Contractile Mechanisms in Muscle

  • Gerald H. Pollack
  • Haruo Sugi

Part of the Advances in Experimental Medicine and Biology book series (AEMB, volume 37)

Table of contents

  1. Front Matter
    Pages i-xvi
  2. Structural Dynamics

    1. Front Matter
      Pages 1-1
    2. Structure of the Myofilaments

      1. Rhea J. C. Levine
        Pages 3-4
      2. Arthur J. Rowe, Maria C. Maw
        Pages 5-20
      3. Takeyuki Wakabayashi, Chikashi Toyoshima, Eisaku Katayama
        Pages 21-28
      4. Thomas F. Robinson, Leona Cohen-Gould
        Pages 47-61
    3. Do Thick Filaments Shorten?

      1. Gerald H. Pollack, Haruo Sugi
        Pages 65-66
      2. M. M. Dewey, P. Brink, D. E. Colflesh, B. Gaylinn, S.-F. Fan, F. Anapol
        Pages 67-87
      3. Rhea J. C. Levine, Robert W. Kensler, Mary Reedy, Waltraud Hoffman, Sandra Davidheiser, Robert E. Davies
        Pages 93-106
    4. X-ray Diffraction Approaches to Structural Dynamics

    5. Structural Basis of Forces in Resting Muscle

      1. Alan Magid
        Pages 267-268
      2. Mark Schoenberg, B. Brenner, J. M. Chalovich, L. E. Greene, E. Eisenberg
        Pages 269-284
      3. Alan Magid, H. P. Ting-Beall, Melanie Carvell, Theda Kontis, Carmen Lucaveche
        Pages 307-328
    6. The Composition of the Intracellular Milieu

      1. David Maughan
        Pages 331-332
      2. D. R. Wilkie, M. J. Dawson, R. H. T. Edwards, R. E. Gordon, D. Shaw
        Pages 333-347
      3. Nancy A. Curtin
        Pages 349-351
    7. Do Cross-Bridges Rotate During Contraction?

      1. Roger Cooke
        Pages 371-372
      2. K. C. Holmes, R. S. Goody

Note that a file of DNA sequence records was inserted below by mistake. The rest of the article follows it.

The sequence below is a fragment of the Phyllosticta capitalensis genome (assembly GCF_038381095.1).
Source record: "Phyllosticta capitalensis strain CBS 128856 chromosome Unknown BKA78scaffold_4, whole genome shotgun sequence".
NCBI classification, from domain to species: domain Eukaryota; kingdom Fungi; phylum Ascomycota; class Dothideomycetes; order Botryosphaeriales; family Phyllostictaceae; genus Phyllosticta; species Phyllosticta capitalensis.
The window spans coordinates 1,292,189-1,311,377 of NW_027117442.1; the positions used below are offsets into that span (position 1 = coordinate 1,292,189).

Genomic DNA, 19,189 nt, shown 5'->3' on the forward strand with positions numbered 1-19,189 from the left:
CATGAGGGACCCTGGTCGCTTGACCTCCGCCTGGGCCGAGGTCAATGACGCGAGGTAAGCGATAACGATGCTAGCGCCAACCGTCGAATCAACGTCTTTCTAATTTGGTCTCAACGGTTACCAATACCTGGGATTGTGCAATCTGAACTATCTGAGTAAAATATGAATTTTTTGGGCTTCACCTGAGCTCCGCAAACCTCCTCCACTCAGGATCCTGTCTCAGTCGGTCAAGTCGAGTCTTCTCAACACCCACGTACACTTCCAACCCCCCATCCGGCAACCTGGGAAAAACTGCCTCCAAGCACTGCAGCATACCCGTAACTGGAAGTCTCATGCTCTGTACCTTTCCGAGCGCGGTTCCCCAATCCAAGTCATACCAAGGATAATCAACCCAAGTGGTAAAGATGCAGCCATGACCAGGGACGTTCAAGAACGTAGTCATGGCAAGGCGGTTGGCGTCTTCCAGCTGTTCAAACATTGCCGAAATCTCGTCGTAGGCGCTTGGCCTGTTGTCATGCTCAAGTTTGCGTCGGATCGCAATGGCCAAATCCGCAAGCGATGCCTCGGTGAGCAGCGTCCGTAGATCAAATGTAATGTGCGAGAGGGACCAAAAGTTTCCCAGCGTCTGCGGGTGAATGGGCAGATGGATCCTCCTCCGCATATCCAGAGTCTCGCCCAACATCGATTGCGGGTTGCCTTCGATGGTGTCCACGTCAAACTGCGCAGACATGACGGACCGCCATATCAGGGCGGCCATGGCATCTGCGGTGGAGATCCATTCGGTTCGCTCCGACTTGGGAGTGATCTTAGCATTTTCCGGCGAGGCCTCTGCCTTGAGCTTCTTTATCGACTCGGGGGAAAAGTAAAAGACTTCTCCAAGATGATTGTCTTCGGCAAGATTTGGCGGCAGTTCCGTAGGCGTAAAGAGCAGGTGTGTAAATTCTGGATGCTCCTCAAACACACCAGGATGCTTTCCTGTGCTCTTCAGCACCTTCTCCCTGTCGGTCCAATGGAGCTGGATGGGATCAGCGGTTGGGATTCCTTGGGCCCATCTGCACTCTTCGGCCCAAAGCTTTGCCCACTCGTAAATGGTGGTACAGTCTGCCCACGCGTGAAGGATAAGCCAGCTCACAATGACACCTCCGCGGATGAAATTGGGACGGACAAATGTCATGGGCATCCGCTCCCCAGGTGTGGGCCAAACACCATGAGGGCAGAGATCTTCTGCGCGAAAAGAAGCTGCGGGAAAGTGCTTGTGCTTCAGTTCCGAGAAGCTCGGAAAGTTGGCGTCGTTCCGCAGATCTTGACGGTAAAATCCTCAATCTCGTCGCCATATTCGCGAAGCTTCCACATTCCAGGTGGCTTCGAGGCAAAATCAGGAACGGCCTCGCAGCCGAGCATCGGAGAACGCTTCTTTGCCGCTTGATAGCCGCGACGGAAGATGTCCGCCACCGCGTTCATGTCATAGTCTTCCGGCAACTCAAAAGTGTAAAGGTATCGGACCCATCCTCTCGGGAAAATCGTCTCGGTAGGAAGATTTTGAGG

Pages 373-384
      3. Roger Cooke, Mark S. Crowder, Christine H. Wendt, Vincent A. Barnett, David D. Thomas
        Pages 413-427
      4. H. Shimizu
        Pages 429-436
    8. Concluding Discussion

      1. Gerald H. Pollack, Haruo Sugi
        Pages 439-450
  3. Mechanics, Energetics and Molecular Models

    1. Front Matter
      Pages 451-451
    2. Molecular Models

About this book


Prior to the emergence of the sliding filament model, contraction theories had been in abundance. In the absence of the kinds of structural and biochemical information available today, it has been a simple matter to speculate about the possible ways in which tension generation and shortening might occur. The advent of the sliding filament model had an immediate impact on these theories; within several years they fell by the wayside, and attention was redirected towards mechanisms by which the filaments might be driven to slide by one another. In terms of identifying the driving mechanism, the pivotal observa­ tion was the electron micrographic indentification of cross-bridges extending from the thick filaments. It was quite naturally assumed that such bridges, which had the ability to split ATP, were the molecular motors, i.e., that they were the sites of mechanochemical transduction. Out of this presumption grew the cross-bridge model. in which filament sliding is presumed to be driven by the cyclic interaction of cross-bridges with complementary actin sites located along the thin filaments.


attention cell muscle

Editors and affiliations

  • Gerald H. Pollack
    • 1
  • Haruo Sugi
    • 2
  1. 1.University of Washington School of MedicineSeattleUSA
  2. 2.Teikyo University School of MedicineTokyoJapan

Bibliographic information

  • DOI
  • Copyright Information Springer-Verlag US 1984
  • Publisher Name Springer, Boston, MA
  • eBook Packages Springer Book Archive
  • Print ISBN 978-1-4684-4705-7
  • Online ISBN 978-1-4684-4703-3
  • Series Print ISSN 0065-2598
  • Buy this book on publisher's site
Industry Sectors
Health & Hospitals